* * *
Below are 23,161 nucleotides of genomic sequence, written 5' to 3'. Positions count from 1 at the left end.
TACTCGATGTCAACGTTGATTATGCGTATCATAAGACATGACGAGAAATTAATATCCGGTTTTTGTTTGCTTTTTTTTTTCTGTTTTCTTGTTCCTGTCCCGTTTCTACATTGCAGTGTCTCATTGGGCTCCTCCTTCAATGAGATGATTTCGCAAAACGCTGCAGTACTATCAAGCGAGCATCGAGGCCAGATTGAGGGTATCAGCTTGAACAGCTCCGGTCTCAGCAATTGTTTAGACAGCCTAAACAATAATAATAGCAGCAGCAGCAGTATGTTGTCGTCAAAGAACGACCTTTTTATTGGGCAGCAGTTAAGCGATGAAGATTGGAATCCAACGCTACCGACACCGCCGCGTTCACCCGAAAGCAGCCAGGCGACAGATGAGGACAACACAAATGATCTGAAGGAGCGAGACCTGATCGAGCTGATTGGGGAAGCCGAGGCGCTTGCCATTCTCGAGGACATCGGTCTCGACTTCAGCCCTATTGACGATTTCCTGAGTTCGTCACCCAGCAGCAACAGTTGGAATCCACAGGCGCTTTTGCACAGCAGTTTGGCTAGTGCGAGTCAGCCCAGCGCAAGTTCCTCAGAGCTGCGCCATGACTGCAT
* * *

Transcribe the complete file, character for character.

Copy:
Below are 23,161 nucleotides of genomic sequence, written 5' to 3'. Positions count from 1 at the left end.
TACTCGATGTCAACGTTGATTATGCGTATCATAAGACATGACGAGAAATTAATATCCGGTTTTTGTTTGCTTTTTTTTTTCTGTTTTCTTGTTCCTGTCCCGTTTCTACATTGCAGTGTCTCATTGGGCTCCTCCTTCAATGAGATGATTTCGCAAAACGCTGCAGTACTATCAAGCGAGCATCGAGGCCAGATTGAGGGTATCAGCTTGAACAGCTCCGGTCTCAGCAATTGTTTAGACAGCCTAAACAATAATAATAGCAGCAGCAGCAGTATGTTGTCGTCAAAGAACGACCTTTTTATTGGGCAGCAGTTAAGCGATGAAGATTGGAATCCAACGCTACCGACACCGCCGCGTTCACCCGAAAGCAGCCAGGCGACAGATGAGGACAACACAAATGATCTGAAGGAGCGAGACCTGATCGAGCTGATTGGGGAAGCCGAGGCGCTTGCCATTCTCGAGGACATCGGTCTCGACTTCAGCCCTATTGACGATTTCCTGAGTTCGTCACCCAGCAGCAACAGTTGGAATCCACAGGCGCTTTTGCACAGCAGTTTGGCTAGTGCGAGTCAGCCCAGCGCAAGTTCCTCAGAGCTGCGCCATGACTGCAT